To power his Chevy, Moore found a swap meet buy on a recently rebuilt Chevy 350 V-8 engine. It is basically stock, save for a performance camshaft ground by Jerry Wilson to match the Inglese intake manifold mounting four gorgeous Weber 44 IDF carburetors.

“That was one of the first things I bought. I had to plumb the inside of the intake to supply vacuum to the carbs. But I figured, ‘Why not? I’m only going to do this once,’ ” Moore said. He also installed a set of specially coated stainless steel block-hugger headers, along with full-length stainless exhaust and Speedway steel-packed mufflers, which creates a wonderful rumble when the car is fired up.

Moore wasn’t satisfied with his efforts to patch the rusted-through tail pan of the body, so he took the car to Chris Carlson in Mulvane to clean up his work. Carlson also came up with an improved running board mounting system for the Chevy.

Wanting to retain the period look at the rear of the car, Moore enlisted Corey Conyers to create a one-of-a-kind metal spare tire cover, which was hand-formed over the spare tire itself. It is so closely fitted that to remove it, you have to let a little air out of the tire.

Moore wanted to install a Rootlieb 3-piece custom hood assembly on the car, but he also wanted to retain the original horizontal louver design of the original hood. So he carefully cut the louvers out and grafted them to the new side panels.

After convincing Carlson that the sedan really did not need a top chop, Moore rebuilt the oak inner structure of the roof opening, with a thin metal panel used to mount an original-looking fabric roof upholstered in Mercedes-Benz weatherproof material.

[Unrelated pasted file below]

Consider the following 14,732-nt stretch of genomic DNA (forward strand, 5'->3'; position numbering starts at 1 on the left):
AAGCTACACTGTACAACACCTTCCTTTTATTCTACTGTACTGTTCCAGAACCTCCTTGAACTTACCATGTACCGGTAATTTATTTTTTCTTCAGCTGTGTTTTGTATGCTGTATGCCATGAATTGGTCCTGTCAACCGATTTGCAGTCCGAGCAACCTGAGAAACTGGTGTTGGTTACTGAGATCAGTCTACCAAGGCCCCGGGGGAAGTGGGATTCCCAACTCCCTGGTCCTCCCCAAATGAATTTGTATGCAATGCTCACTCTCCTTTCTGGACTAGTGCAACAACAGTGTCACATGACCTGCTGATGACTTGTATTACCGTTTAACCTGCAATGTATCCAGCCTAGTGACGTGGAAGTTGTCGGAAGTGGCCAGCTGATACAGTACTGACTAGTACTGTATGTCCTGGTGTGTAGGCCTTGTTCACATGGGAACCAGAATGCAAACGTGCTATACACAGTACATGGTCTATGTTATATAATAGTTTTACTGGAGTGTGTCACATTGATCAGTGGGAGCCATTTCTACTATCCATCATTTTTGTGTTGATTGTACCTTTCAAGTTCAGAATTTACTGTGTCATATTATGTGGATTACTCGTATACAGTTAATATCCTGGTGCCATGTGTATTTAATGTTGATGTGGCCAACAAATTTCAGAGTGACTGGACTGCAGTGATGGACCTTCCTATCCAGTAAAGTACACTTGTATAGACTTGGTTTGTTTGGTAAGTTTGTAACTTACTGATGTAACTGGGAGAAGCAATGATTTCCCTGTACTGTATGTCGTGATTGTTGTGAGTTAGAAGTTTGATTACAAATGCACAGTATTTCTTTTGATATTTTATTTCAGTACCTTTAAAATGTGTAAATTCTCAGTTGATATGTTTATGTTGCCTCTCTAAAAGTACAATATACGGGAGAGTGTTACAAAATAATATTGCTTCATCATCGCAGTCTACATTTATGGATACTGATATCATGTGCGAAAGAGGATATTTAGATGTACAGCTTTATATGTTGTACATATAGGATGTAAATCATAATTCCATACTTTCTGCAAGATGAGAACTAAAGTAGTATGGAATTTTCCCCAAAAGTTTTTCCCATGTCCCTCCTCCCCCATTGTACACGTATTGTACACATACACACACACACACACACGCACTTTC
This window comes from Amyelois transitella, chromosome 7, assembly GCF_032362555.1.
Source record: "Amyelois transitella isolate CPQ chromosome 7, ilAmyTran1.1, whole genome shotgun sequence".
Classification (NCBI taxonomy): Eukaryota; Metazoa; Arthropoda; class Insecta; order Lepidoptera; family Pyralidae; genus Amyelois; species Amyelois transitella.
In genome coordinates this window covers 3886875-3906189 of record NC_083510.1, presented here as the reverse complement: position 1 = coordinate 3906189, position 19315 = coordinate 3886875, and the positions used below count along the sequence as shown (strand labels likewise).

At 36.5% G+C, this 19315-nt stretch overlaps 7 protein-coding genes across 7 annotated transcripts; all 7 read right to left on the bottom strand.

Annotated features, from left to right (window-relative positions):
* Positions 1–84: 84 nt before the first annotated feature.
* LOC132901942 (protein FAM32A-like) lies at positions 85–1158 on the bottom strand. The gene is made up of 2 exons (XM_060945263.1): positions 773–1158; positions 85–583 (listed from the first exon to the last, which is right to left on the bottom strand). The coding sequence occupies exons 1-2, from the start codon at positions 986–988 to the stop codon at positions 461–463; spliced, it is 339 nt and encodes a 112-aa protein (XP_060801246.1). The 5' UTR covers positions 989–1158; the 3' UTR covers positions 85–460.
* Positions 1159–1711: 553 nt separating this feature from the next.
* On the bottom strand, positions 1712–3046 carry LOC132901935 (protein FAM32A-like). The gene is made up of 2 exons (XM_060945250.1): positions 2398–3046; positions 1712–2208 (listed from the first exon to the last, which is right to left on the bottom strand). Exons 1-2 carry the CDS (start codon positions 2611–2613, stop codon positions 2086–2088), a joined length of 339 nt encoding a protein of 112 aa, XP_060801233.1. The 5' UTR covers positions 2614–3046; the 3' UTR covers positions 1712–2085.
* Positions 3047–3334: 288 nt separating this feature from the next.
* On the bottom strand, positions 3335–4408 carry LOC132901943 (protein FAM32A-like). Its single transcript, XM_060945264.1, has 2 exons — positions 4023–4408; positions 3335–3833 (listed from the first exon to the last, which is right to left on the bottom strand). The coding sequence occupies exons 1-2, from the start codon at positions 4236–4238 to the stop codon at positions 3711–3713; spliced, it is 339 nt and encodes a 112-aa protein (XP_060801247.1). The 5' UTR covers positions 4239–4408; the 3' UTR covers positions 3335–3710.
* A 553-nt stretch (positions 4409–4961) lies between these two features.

With the body work finished, Moore selected a custom Root Beer color for his Chevy.

“My car buddies call it `Beer Bottle Brown,’ ” he chuckled. For accent, he had Chad Ward lay down some ultra-fine pinstripes in the same buckskin tan color that covers the finished chassis and the velocity stacks on the engine.

Inside appointments were handed off to Scott Downey’s Auto Upholstery, which used a set of Italian leather hides sourced from Cessna executive aircraft surplus, to cover modified Glide Engineering bench seats, fore and aft. The Grant banjo-style steering wheel was wrapped in the same material, while tan cloth was used for the hand-stitched headliner.

Moore said he was a little perplexed by the dashboard that was in the car when he bought it, only discovering later that it wasn’t a Chevy part, but a 1933 Pontiac dashboard. It looks perfect for the job, fitted with Classic Instruments and controls for a Vintage Air air conditioning/heater system.

Rounding out the interior modifications are a tall Gennie shifter and Cadillac power windows.

The only problem Moore has encountered after a quarter century of painstaking work is that some people don’t know what they’re looking at when they see his ’35 Chevy.

“They’ll bring other people over and say, `My uncle had a Ford just like that,’ ” he said.

Thus, the vanity plate on his car: NO FORD,